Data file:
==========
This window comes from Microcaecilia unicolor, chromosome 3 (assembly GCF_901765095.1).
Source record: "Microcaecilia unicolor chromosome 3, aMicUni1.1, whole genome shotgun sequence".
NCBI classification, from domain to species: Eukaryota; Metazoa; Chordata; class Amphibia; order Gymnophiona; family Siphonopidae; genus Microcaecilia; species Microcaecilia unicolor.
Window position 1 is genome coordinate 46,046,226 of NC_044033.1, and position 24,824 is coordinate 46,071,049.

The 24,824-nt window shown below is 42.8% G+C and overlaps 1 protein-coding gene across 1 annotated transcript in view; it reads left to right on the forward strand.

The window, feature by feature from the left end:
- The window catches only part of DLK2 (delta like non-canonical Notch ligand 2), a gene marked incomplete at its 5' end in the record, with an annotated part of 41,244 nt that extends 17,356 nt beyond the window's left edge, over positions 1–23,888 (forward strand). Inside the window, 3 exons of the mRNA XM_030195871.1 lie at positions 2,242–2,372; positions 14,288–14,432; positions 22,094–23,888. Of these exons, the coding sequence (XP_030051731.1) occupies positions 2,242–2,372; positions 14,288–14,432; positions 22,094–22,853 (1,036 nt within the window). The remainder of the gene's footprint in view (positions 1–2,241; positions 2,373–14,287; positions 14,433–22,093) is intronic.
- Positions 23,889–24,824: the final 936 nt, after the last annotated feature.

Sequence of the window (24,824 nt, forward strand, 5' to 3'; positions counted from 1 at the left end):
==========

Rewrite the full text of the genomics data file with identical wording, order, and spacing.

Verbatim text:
This window comes from Microcaecilia unicolor, chromosome 3 (assembly GCF_901765095.1).
Source record: "Microcaecilia unicolor chromosome 3, aMicUni1.1, whole genome shotgun sequence".
NCBI classification, from domain to species: Eukaryota; Metazoa; Chordata; class Amphibia; order Gymnophiona; family Siphonopidae; genus Microcaecilia; species Microcaecilia unicolor.
Window position 1 is genome coordinate 46,046,226 of NC_044033.1, and position 24,824 is coordinate 46,071,049.

The 24,824-nt window shown below is 42.8% G+C and overlaps 1 protein-coding gene across 1 annotated transcript in view; it reads left to right on the forward strand.

The window, feature by feature from the left end:
- The window catches only part of DLK2 (delta like non-canonical Notch ligand 2), a gene marked incomplete at its 5' end in the record, with an annotated part of 41,244 nt that extends 17,356 nt beyond the window's left edge, over positions 1–23,888 (forward strand). Inside the window, 3 exons of the mRNA XM_030195871.1 lie at positions 2,242–2,372; positions 14,288–14,432; positions 22,094–23,888. Of these exons, the coding sequence (XP_030051731.1) occupies positions 2,242–2,372; positions 14,288–14,432; positions 22,094–22,853 (1,036 nt within the window). The remainder of the gene's footprint in view (positions 1–2,241; positions 2,373–14,287; positions 14,433–22,093) is intronic.
- Positions 23,889–24,824: the final 936 nt, after the last annotated feature.

Sequence of the window (24,824 nt, forward strand, 5' to 3'; positions counted from 1 at the left end):